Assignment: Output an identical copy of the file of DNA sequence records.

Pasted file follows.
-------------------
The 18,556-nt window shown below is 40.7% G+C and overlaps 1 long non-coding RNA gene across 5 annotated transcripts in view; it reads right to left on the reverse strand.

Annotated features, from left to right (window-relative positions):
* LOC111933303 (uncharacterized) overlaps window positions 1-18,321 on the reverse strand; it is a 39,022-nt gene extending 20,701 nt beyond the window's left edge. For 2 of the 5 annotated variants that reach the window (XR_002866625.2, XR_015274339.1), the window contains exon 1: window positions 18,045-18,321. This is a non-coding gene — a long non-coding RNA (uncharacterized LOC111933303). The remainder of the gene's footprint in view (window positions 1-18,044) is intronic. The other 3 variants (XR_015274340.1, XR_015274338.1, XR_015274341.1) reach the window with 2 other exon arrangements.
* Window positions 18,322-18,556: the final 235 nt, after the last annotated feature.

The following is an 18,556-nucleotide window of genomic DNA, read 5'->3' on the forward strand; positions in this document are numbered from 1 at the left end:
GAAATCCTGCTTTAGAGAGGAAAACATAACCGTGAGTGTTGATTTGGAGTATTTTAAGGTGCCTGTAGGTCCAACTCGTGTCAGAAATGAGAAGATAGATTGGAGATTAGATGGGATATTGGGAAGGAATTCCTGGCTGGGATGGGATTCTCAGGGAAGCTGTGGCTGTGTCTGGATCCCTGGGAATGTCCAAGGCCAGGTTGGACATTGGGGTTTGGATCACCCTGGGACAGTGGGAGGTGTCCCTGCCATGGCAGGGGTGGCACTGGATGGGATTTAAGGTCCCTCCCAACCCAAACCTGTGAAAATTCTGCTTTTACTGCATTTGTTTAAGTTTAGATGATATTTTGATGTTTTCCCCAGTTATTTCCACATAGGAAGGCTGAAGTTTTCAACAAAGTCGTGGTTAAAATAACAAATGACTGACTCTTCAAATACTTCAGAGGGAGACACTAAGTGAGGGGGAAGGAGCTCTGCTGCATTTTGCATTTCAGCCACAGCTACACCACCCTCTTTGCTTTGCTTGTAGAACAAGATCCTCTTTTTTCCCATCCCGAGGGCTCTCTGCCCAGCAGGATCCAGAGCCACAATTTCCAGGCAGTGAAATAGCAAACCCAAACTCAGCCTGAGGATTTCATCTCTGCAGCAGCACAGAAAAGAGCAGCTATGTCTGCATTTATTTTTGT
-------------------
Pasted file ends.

The 18,556-nt window shown below is 40.7% G+C and overlaps 1 long non-coding RNA gene across 5 annotated transcripts in view; it reads right to left on the reverse strand.

Annotated features, from left to right (window-relative positions):
* LOC111933303 (uncharacterized) overlaps window positions 1-18,321 on the reverse strand; it is a 39,022-nt gene extending 20,701 nt beyond the window's left edge. For 2 of the 5 annotated variants that reach the window (XR_002866625.2, XR_015274339.1), the window contains exon 1: window positions 18,045-18,321. This is a non-coding gene — a long non-coding RNA (uncharacterized LOC111933303). The remainder of the gene's footprint in view (window positions 1-18,044) is intronic. The other 3 variants (XR_015274340.1, XR_015274338.1, XR_015274341.1) reach the window with 2 other exon arrangements.
* Window positions 18,322-18,556: the final 235 nt, after the last annotated feature.

The following is an 18,556-nucleotide window of genomic DNA, read 5'->3' on the forward strand; positions in this document are numbered from 1 at the left end:
GAAATCCTGCTTTAGAGAGGAAAACATAACCGTGAGTGTTGATTTGGAGTATTTTAAGGTGCCTGTAGGTCCAACTCGTGTCAGAAATGAGAAGATAGATTGGAGATTAGATGGGATATTGGGAAGGAATTCCTGGCTGGGATGGGATTCTCAGGGAAGCTGTGGCTGTGTCTGGATCCCTGGGAATGTCCAAGGCCAGGTTGGACATTGGGGTTTGGATCACCCTGGGACAGTGGGAGGTGTCCCTGCCATGGCAGGGGTGGCACTGGATGGGATTTAAGGTCCCTCCCAACCCAAACCTGTGAAAATTCTGCTTTTACTGCATTTGTTTAAGTTTAGATGATATTTTGATGTTTTCCCCAGTTATTTCCACATAGGAAGGCTGAAGTTTTCAACAAAGTCGTGGTTAAAATAACAAATGACTGACTCTTCAAATACTTCAGAGGGAGACACTAAGTGAGGGGGAAGGAGCTCTGCTGCATTTTGCATTTCAGCCACAGCTACACCACCCTCTTTGCTTTGCTTGTAGAACAAGATCCTCTTTTTTCCCATCCCGAGGGCTCTCTGCCCAGCAGGATCCAGAGCCACAATTTCCAGGCAGTGAAATAGCAAACCCAAACTCAGCCTGAGGATTTCATCTCTGCAGCAGCACAGAAAAGAGCAGCTATGTCTGCATTTATTTTTGT